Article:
In this post we have collected 30 must see text effect illustrator tutorials. Enjoy!Read More
In this post, I have collected 26 useful jQuery navigation menu tutorials. Enjoy!Read More
Most designers reveal their creativity on paper in the form of sketches. So why not in web design? Here we showcase web designs that are hand drawn.Read More
As a web designer/developer, I’ve found that there exist several common (if not nearly universal) truths when it comes to clients. One of these is that they love to talk about functionality. I have had several clients whose initial approach when they contact me is to provide me with a complete list of functionality – in other words, a listing of what they think that their website needs to do.
What I tend not to get quite so often is a description of what the purpose of the site is.
To my way of thinking, that is a problem. Recently, I wrote an article entitled “HTML (and CSS) do not a Website Make,” in which I discussed some of the things that I thought constituted a website. Obviously, part of the argument that I make is that a website is more than just its HTML and CSS, and one of the areas that I touch on is the notion of purpose. I think that some of what I wrote there has an important bearing on what I want to discuss in this article, so instead of rewriting it, I will simply quote my original words:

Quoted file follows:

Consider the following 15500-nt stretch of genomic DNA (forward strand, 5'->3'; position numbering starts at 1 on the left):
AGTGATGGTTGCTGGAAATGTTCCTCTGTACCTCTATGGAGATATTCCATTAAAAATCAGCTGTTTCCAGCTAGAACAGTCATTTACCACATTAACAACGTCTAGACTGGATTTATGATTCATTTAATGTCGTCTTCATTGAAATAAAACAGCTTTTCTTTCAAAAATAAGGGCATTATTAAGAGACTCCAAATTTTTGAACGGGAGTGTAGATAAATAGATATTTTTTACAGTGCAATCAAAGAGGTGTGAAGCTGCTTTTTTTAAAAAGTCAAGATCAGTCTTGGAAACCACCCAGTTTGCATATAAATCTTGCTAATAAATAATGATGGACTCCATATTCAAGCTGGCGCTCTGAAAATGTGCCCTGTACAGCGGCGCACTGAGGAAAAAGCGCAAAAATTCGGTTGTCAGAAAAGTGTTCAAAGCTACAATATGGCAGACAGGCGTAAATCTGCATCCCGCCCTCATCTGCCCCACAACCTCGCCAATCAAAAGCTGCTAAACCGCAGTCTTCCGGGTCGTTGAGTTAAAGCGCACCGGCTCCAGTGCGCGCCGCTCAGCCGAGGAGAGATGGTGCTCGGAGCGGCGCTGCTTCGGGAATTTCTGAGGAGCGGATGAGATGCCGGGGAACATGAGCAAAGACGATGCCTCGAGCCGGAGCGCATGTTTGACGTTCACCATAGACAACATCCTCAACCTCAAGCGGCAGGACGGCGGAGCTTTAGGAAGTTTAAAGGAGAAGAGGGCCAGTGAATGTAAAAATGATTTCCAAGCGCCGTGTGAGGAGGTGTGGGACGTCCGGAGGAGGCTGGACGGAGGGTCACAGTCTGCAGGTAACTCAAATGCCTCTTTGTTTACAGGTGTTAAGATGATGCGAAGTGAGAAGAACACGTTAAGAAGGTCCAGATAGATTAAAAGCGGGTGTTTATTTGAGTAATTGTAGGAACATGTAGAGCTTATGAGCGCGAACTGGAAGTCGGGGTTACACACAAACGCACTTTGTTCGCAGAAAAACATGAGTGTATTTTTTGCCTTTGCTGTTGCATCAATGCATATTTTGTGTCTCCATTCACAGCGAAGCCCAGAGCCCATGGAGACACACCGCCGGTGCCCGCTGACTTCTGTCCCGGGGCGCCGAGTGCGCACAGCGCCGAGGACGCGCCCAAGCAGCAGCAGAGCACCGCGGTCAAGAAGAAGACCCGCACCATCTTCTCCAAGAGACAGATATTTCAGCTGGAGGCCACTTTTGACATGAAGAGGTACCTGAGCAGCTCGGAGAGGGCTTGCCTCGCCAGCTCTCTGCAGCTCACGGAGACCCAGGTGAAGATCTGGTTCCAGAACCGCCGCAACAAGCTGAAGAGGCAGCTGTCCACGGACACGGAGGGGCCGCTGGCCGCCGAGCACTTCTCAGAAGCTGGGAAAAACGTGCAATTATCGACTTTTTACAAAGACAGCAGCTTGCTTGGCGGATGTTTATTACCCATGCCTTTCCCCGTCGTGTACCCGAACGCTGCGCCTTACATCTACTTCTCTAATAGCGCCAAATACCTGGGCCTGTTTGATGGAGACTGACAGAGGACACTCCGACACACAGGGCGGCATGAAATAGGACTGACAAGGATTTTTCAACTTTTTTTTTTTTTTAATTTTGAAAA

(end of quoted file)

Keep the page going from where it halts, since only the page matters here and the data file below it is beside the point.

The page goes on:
Every website should have a purpose. It may be to inform potential customers about your business (probably one of the most common types of websites). It may be to function as an informational resource. It may be to connect people with other people. It may be to showcase yourself, or even simply to entertain. Whatever the purpose is, it is ultimately the core of the site, the nucleus around which everything else that we have looked at so far is ultimately wrapped.
The purpose of a website is, in a very real sense, also its heart. It is the very reason for its existence. Every other element should be built, created and designed to support that purpose in some way. This of course, includes the basic (or advanced) functionality. In fact, I would even go far as to suggest that this relationship of support between functionality and purpose is actually more important than the actual design–which is not to say that the design is not important (because it most certainly is).Read More